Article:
A project board can go by many other names, such as steering group or steering committee. If you're a project manager, you'll find it can provide the management support to get the job done.
Who's On the Board
The project board is chaired by the project sponsor and typically includes a number of other senior stakeholders as well as the project manager. These are the key people who have the ability to get things done on the project. Their job is to oversee the project and keep it moving in the right direction.
Project boards are set up at the beginning of the project lifecycle and operate until it's completed. It has four key roles.
Project Board Governance
The project board has oversight responsibility for the work that the project team is carrying out. It ensures that policies are adhered to at the corporate level and the program level.
The members of the board are accountable for the successful delivery of the project. This governance role ensures that the project team is acting in ways that are ethical and are acceptable to the company.
There are often decisions to be made on a project that falls outside of the remit of the project manager. That decision needs to be discussed with a number of stakeholders. The issue will go to the project board.
The board's role overall here is to keep the project on course by providing the appropriate direction for the team. They contribute to setting the vision at the start of the project and keep the project on track throughout.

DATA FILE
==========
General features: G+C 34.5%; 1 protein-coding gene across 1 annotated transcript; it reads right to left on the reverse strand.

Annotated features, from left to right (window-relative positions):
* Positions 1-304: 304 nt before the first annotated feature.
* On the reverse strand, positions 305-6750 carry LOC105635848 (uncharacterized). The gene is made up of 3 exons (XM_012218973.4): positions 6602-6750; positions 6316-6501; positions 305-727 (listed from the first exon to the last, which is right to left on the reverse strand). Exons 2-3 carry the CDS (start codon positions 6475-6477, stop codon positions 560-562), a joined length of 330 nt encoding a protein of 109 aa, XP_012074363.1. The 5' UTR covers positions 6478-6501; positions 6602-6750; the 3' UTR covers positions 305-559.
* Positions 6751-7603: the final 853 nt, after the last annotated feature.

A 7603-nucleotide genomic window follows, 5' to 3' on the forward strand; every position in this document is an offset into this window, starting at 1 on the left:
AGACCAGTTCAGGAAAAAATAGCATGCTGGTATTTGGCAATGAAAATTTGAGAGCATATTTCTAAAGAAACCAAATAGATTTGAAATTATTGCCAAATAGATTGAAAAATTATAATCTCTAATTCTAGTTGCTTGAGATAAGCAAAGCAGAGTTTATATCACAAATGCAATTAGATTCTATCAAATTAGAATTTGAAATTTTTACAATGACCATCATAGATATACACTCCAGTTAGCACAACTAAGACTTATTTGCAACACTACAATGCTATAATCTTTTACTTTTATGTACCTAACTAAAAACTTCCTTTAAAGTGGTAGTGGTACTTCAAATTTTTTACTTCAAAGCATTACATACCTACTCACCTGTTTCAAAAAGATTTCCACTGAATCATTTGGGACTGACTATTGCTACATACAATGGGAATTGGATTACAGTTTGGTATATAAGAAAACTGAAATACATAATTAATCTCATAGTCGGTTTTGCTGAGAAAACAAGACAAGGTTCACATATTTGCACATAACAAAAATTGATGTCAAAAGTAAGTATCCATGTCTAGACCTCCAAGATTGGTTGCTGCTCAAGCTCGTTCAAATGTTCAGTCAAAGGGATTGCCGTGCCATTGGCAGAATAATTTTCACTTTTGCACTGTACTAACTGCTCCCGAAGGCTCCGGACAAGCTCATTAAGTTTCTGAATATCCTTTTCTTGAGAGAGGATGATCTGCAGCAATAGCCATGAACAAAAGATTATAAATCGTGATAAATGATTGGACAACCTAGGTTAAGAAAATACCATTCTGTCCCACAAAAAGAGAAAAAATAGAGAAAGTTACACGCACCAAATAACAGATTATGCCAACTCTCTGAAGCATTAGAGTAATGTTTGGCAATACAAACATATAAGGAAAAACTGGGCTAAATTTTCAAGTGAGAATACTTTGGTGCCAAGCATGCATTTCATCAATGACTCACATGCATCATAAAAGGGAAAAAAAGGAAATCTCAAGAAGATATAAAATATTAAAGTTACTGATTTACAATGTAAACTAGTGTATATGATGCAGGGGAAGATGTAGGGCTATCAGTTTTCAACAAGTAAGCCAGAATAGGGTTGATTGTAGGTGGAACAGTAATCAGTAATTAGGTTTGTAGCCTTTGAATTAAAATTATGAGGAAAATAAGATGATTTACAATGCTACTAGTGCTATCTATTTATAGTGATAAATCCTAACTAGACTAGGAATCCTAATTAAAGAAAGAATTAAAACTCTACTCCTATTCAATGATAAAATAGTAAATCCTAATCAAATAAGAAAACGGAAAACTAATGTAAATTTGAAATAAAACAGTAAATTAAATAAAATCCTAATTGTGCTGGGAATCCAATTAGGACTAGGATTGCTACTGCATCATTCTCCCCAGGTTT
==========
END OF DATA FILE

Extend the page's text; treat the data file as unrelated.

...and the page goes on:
The project manager is the key person who provides the needed information. The rest of the board is there to provide help and support.
The project board is primarily a decision-making body. Their role is to keep the project moving forward by solving problems that can block its progress and helping the project manager see a clear route to successful completion.
Throughout a project, the project manager may put recommendations to the board. This could include asking it to address:
- Risks and potential challenges
- Resource problems, like not having the right team members available
- Schedule delays
- Budget overruns
The board may accept the project manager’s recommendation. Or it may come up with other suggestions for a way forward. The board's value is that its members collectively have a big picture.
The project board approves the overall budget. It doesn't usually demand to see every invoice but it monitors ongoing spending to ensure it stays on track.
The project manager goes to the board when it looks like it's time to dip into contingency funds or management reserves. The board can authorize overspends and access additional funds when it can be justified.
Overall, the project board provides an essential governance and steering function for the project team. Its direction and advice help the project manager keep the project moving in the right direction, and it is perfectly placed to step in and help if anything starts to go wrong.